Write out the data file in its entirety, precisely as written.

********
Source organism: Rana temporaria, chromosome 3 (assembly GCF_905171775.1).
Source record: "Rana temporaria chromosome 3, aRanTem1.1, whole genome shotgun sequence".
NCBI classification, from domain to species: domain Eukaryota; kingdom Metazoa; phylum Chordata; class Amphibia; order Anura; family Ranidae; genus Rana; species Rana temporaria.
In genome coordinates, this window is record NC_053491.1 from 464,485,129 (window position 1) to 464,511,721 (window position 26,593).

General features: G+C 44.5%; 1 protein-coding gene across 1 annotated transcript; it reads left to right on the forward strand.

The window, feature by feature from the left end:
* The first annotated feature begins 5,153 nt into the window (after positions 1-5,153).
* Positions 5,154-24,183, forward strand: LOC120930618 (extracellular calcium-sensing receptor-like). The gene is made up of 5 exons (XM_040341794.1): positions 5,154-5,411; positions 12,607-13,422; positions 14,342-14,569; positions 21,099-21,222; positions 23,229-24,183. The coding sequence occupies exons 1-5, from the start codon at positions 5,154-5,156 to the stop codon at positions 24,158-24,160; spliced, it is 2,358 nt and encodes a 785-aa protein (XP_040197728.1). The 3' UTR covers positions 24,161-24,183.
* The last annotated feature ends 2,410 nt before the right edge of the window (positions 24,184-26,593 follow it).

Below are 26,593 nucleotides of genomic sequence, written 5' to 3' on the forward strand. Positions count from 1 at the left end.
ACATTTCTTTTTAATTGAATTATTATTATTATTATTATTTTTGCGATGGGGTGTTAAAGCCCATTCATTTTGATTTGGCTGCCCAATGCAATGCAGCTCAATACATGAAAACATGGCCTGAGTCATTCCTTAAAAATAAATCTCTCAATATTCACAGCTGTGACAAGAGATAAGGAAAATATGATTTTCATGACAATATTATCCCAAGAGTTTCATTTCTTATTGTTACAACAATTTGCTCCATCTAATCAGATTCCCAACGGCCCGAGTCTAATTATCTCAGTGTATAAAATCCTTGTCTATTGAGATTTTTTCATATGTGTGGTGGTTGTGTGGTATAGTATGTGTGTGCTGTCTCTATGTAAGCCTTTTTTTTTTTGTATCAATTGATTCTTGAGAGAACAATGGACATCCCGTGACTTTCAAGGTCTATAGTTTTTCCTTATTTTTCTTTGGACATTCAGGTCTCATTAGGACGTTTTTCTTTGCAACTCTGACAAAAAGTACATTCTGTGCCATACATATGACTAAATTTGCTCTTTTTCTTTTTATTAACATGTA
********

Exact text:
Source organism: Rana temporaria, chromosome 3 (assembly GCF_905171775.1).
Source record: "Rana temporaria chromosome 3, aRanTem1.1, whole genome shotgun sequence".
NCBI classification, from domain to species: domain Eukaryota; kingdom Metazoa; phylum Chordata; class Amphibia; order Anura; family Ranidae; genus Rana; species Rana temporaria.
In genome coordinates, this window is record NC_053491.1 from 464,485,129 (window position 1) to 464,511,721 (window position 26,593).

General features: G+C 44.5%; 1 protein-coding gene across 1 annotated transcript; it reads left to right on the forward strand.

The window, feature by feature from the left end:
* The first annotated feature begins 5,153 nt into the window (after positions 1-5,153).
* Positions 5,154-24,183, forward strand: LOC120930618 (extracellular calcium-sensing receptor-like). The gene is made up of 5 exons (XM_040341794.1): positions 5,154-5,411; positions 12,607-13,422; positions 14,342-14,569; positions 21,099-21,222; positions 23,229-24,183. The coding sequence occupies exons 1-5, from the start codon at positions 5,154-5,156 to the stop codon at positions 24,158-24,160; spliced, it is 2,358 nt and encodes a 785-aa protein (XP_040197728.1). The 3' UTR covers positions 24,161-24,183.
* The last annotated feature ends 2,410 nt before the right edge of the window (positions 24,184-26,593 follow it).

Below are 26,593 nucleotides of genomic sequence, written 5' to 3' on the forward strand. Positions count from 1 at the left end.
ACATTTCTTTTTAATTGAATTATTATTATTATTATTATTTTTGCGATGGGGTGTTAAAGCCCATTCATTTTGATTTGGCTGCCCAATGCAATGCAGCTCAATACATGAAAACATGGCCTGAGTCATTCCTTAAAAATAAATCTCTCAATATTCACAGCTGTGACAAGAGATAAGGAAAATATGATTTTCATGACAATATTATCCCAAGAGTTTCATTTCTTATTGTTACAACAATTTGCTCCATCTAATCAGATTCCCAACGGCCCGAGTCTAATTATCTCAGTGTATAAAATCCTTGTCTATTGAGATTTTTTCATATGTGTGGTGGTTGTGTGGTATAGTATGTGTGTGCTGTCTCTATGTAAGCCTTTTTTTTTTTGTATCAATTGATTCTTGAGAGAACAATGGACATCCCGTGACTTTCAAGGTCTATAGTTTTTCCTTATTTTTCTTTGGACATTCAGGTCTCATTAGGACGTTTTTCTTTGCAACTCTGACAAAAAGTACATTCTGTGCCATACATATGACTAAATTTGCTCTTTTTCTTTTTATTAACATGTA